Before pouring a pint, brewery does a deal

Brown Distributing Company’s grip on the local craft brewery market is tightening.

Strangeways Brewing owner Neil Burton announced Thursday that his nascent brewery has tied the knot with Brown for distribution, an agreement that is about as binding as it gets in business.

Strangeways Brewing founder Neil Burton. (Courtesy of Capital News Service)

Strangeways Brewing founder Neil Burton. (Photo courtesy of Capital News Service)

“It was a tough decision,” Burton said. “Loveland [Distributing], Brown and Specialty [Beverage of Virginia] are all good, fantastic people. Richmond is lucky to have three good distributors in the market.”

Burton said the decision to go with Brown was what “felt right for the business” but wouldn’t comment further.

Strangeways’ location at 2277 Dabney Road is directly across the street from Loveland Distributing.

Brown also distributes beers from Legend Brewing Co., Hardywood Park Craft Brewery, Center of the Universe Brewing Co. and Midnight Brewery.

The agreement between a distributor and brewery is permanent. Jacob Brunow, head of the craft and import division at Brown, said that’s because of Virginia franchise laws. Only the distributor can sever the relationship.

Burton said Strangeways is still a couple of weeks out from divulging details on what sorts of beer it will brew and when it will open. But he did say it is operating a 20-barrel system, which is about the same scale as Hardywood.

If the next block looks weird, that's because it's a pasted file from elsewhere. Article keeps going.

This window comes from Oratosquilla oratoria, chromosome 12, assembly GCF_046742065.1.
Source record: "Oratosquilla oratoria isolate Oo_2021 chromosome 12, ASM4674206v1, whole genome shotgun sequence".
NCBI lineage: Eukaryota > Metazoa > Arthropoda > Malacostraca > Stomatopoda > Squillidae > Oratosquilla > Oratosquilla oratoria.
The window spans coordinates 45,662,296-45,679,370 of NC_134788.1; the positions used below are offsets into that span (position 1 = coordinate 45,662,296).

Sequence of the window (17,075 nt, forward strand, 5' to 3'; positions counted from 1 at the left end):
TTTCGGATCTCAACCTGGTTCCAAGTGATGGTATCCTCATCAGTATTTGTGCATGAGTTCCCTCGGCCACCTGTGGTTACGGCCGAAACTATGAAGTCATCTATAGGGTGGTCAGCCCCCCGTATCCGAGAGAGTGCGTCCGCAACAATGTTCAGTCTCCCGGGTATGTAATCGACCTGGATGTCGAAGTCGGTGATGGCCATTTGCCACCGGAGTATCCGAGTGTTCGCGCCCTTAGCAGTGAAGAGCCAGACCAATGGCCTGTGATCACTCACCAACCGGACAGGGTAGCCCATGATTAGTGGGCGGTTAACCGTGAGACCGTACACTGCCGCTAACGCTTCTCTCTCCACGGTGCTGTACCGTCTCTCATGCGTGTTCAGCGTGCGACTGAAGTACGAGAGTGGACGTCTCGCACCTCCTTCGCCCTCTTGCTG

The brewery will feature multiple tasting rooms, he said.

Brunow said Strangeways is aiming to produce about 2,000 barrels annually, which equals 51,600 gallons – or 412,800 pints – of beer.

Strangeways settled on its Dabney Road home after also looking at a space in Manchester, Burton said.

“We needed two things: 18-foot ceilings and M-2 zoning,” he said. “So it was really between where we are and a location in Manchester.”

The location in Manchester needed about $200,000 in upgrades, so he went the other direction. Still, upgrading water, gas and electric to support a brewery was time-consuming and expensive, he said.

Burton would not comment on startup costs for the brewery.

As for a launch date, Burton said there are a few more utility upgrades to go and, of course, he needs to start brewing beer. He said he would announce an opening date soon.

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Chris
Chris
7 years ago

Great news! Can’t wait to see (and taste) what they put out.

Chris Terrell
Chris Terrell
7 years ago

Can someone in the know explain to this layman how the arrangement below came to be? Seems like the distributor holds all of the cards. Is there no recourse for the brewer should the relationship go south?

“The agreement between a distributor and brewery is permanent. Jacob Brunow, head of the craft and import division at Brown, said that’s because of Virginia franchise laws. Only the distributor can sever the relationship.”

Scott
Scott
7 years ago
Reply to  Chris Terrell

Seems like this is another law that needs to be changed to help the local beer industry flourish. I too would like someone to explain what the benefit to beer industry overall that relationship has. Seems to me as well that it only favors the distributer.

Patrick Maslyn
Patrick Maslyn
7 years ago
Reply to  Chris Terrell

The article, perhaps, overstates the law. The agreement is not permanent, technically. Rather, the brewer may only terminate it for cause. In this context, “cause” requires some pretty serious acts or omissions. The reason the law is the way it is is easy enough to understand: the distributors are local (brewers are not, generally), loaded with cash and they have excellent lobbyists.

Cindy Harris
Cindy Harris
7 years ago

Neil…we can’t wait to taste the beer. I have told a lot of people about your adventure. Best of Luck to You!!